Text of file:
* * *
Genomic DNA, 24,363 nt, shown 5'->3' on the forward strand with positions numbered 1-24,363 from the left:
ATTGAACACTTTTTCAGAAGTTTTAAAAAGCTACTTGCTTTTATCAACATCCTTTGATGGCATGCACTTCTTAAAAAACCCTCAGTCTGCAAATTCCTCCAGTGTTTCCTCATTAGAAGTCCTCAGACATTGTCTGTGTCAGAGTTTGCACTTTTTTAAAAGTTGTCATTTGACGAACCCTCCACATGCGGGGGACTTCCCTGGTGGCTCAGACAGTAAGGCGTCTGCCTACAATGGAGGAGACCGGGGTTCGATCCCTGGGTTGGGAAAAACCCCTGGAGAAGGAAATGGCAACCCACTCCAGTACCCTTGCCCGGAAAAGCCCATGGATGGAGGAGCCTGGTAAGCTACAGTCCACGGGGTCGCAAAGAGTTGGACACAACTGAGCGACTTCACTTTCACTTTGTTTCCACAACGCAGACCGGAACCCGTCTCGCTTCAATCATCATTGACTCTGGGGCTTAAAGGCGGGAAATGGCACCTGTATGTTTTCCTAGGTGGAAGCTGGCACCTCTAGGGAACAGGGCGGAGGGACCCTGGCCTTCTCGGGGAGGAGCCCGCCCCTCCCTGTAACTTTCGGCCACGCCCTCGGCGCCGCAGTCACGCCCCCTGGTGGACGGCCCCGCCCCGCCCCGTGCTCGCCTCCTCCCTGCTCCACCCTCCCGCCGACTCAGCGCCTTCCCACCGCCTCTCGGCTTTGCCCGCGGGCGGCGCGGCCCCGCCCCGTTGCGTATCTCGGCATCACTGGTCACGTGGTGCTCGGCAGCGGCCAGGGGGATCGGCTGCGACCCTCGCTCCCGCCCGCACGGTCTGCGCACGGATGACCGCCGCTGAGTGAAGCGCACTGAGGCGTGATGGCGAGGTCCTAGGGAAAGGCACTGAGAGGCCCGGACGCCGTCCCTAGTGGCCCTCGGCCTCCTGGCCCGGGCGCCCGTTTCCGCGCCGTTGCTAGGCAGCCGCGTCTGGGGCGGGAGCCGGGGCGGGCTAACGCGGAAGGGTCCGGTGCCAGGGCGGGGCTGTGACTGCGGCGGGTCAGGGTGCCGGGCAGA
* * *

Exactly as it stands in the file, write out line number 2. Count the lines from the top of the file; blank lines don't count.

ATTGAACACTTTTTCAGAAGTTTTAAAAAGCTACTTGCTTTTATCAACATCCTTTGATGGCATGCACTTCTTAAAAAACCCTCAGTCTGCAAATTCCTCCAGTGTTTCCTCATTAGAAGTCCTCAGACATTGTCTGTGTCAGAGTTTGCACTTTTTTAAAAGTTGTCATTTGACGAACCCTCCACATGCGGGGGACTTCCCTGGTGGCTCAGACAGTAAGGCGTCTGCCTACAATGGAGGAGACCGGGGTTCGATCCCTGGGTTGGGAAAAACCCCTGGAGAAGGAAATGGCAACCCACTCCAGTACCCTTGCCCGGAAAAGCCCATGGATGGAGGAGCCTGGTAAGCTACAGTCCACGGGGTCGCAAAGAGTTGGACACAACTGAGCGACTTCACTTTCACTTTGTTTCCACAACGCAGACCGGAACCCGTCTCGCTTCAATCATCATTGACTCTGGGGCTTAAAGGCGGGAAATGGCACCTGTATGTTTTCCTAGGTGGAAGCTGGCACCTCTAGGGAACAGGGCGGAGGGACCCTGGCCTTCTCGGGGAGGAGCCCGCCCCTCCCTGTAACTTTCGGCCACGCCCTCGGCGCCGCAGTCACGCCCCCTGGTGGACGGCCCCGCCCCGCCCCGTGCTCGCCTCCTCCCTGCTCCACCCTCCCGCCGACTCAGCGCCTTCCCACCGCCTCTCGGCTTTGCCCGCGGGCGGCGCGGCCCCGCCCCGTTGCGTATCTCGGCATCACTGGTCACGTGGTGCTCGGCAGCGGCCAGGGGGATCGGCTGCGACCCTCGCTCCCGCCCGCACGGTCTGCGCACGGATGACCGCCGCTGAGTGAAGCGCACTGAGGCGTGATGGCGAGGTCCTAGGGAAAGGCACTGAGAGGCCCGGACGCCGTCCCTAGTGGCCCTCGGCCTCCTGGCCCGGGCGCCCGTTTCCGCGCCGTTGCTAGGCAGCCGCGTCTGGGGCGGGAGCCGGGGCGGGCTAACGCGGAAGGGTCCGGTGCCAGGGCGGGGCTGTGACTGCGGCGGGTCAGGGTGCCGGGCAGA